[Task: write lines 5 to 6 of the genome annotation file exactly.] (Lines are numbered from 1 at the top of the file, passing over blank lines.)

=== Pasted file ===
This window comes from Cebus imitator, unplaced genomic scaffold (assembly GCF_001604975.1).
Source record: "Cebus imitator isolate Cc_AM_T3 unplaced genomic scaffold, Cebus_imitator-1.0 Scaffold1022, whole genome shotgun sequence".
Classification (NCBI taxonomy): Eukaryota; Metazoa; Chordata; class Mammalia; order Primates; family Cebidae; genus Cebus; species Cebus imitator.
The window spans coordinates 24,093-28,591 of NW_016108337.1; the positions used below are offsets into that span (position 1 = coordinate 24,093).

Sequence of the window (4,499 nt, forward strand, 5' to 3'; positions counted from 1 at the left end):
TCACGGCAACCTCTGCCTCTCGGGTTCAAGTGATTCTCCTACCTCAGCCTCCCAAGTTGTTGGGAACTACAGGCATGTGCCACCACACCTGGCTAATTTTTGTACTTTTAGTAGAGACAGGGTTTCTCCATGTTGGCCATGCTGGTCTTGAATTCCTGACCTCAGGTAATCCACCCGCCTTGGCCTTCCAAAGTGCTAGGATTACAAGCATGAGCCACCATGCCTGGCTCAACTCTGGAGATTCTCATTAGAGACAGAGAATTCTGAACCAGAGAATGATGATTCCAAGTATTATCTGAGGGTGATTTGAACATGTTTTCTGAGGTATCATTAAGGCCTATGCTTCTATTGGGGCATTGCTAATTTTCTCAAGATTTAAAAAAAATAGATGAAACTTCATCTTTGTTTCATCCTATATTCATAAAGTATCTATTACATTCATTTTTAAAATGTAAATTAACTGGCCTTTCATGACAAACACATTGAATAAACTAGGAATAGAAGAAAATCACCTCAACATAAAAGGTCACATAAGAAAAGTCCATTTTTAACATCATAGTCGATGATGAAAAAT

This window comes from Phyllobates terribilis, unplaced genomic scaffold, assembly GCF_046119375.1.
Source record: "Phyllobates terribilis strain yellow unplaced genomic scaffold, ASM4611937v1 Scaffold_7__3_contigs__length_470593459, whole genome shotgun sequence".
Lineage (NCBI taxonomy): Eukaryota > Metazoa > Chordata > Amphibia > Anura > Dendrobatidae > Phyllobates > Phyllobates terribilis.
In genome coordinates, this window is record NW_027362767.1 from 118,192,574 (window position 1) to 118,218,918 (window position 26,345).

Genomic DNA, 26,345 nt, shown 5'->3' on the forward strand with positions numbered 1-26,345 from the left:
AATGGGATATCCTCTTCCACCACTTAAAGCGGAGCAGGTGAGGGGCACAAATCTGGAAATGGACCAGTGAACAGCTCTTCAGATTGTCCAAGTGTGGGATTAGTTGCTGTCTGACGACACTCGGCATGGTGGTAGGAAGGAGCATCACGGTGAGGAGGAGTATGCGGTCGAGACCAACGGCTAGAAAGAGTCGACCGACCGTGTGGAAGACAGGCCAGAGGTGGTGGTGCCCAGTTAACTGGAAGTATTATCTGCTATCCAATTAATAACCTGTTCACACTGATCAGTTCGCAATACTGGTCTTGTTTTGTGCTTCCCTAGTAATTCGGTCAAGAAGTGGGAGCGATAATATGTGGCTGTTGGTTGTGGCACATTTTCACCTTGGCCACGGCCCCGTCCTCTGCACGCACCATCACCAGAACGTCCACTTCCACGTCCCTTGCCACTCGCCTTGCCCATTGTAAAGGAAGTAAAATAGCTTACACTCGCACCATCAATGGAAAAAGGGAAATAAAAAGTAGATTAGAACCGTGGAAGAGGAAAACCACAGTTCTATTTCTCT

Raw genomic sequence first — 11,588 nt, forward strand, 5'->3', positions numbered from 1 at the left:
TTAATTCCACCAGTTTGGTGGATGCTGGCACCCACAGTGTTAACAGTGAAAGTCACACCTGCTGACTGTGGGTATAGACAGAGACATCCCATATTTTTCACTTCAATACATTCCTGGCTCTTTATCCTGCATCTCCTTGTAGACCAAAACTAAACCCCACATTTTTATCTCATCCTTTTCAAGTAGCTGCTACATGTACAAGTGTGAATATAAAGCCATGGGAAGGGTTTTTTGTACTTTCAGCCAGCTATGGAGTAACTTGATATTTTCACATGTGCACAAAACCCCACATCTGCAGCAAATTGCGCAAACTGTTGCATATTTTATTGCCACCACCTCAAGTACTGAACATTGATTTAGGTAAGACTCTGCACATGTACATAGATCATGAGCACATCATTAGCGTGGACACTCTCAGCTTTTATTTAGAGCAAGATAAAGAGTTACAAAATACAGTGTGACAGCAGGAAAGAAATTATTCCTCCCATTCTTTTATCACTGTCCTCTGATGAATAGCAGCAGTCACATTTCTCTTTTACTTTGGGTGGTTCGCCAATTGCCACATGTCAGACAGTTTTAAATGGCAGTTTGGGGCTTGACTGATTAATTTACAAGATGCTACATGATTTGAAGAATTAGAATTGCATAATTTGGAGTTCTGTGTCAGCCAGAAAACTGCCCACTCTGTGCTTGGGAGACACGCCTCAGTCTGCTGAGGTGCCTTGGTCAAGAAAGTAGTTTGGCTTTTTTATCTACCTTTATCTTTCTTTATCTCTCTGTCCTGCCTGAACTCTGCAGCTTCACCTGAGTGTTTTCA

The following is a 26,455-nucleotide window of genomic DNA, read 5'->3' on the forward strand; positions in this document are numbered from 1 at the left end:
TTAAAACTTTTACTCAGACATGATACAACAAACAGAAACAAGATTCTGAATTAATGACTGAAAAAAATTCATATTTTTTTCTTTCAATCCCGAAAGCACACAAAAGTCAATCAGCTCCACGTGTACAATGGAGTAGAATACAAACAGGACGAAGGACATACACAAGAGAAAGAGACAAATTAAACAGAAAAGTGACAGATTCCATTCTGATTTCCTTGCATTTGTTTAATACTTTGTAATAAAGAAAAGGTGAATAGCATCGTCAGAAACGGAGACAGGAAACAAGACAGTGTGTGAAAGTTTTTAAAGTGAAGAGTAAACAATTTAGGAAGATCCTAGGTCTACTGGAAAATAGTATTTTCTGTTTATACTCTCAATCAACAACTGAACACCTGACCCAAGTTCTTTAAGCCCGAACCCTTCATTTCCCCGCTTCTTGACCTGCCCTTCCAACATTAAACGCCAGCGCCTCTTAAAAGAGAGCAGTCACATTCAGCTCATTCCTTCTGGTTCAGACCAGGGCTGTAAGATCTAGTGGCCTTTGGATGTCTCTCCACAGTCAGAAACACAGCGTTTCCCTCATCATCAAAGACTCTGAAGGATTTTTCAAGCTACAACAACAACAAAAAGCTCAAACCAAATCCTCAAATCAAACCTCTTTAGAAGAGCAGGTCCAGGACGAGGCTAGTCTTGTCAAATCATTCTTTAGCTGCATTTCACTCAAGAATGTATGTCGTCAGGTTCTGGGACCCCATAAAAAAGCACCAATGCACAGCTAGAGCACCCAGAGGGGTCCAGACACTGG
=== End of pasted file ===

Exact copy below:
Sequence of the window (4,499 nt, forward strand, 5' to 3'; positions counted from 1 at the left end):
TCACGGCAACCTCTGCCTCTCGGGTTCAAGTGATTCTCCTACCTCAGCCTCCCAAGTTGTTGGGAACTACAGGCATGTGCCACCACACCTGGCTAATTTTTGTACTTTTAGTAGAGACAGGGTTTCTCCATGTTGGCCATGCTGGTCTTGAATTCCTGACCTCAGGTAATCCACCCGCCTTGGCCTTCCAAAGTGCTAGGATTACAAGCATGAGCCACCATGCCTGGCTCAACTCTGGAGATTCTCATTAGAGACAGAGAATTCTGAACCAGAGAATGATGATTCCAAGTATTATCTGAGGGTGATTTGAACATGTTTTCTGAGGTATCATTAAGGCCTATGCTTCTATTGGGGCATTGCTAATTTTCTCAAGATTTAAAAAAAATAGATGAAACTTCATCTTTGTTTCATCCTATATTCATAAAGTATCTATTACATTCATTTTTAAAATGTAAATTAACTGGCCTTTCATGACAAACACATTGAATAAACTAGGAATAGAAGAAAATCACCTCAACATAAAAGGTCACATAAGAAAAGTCCATTTTTAACATCATAGTCGATGATGAAAAAT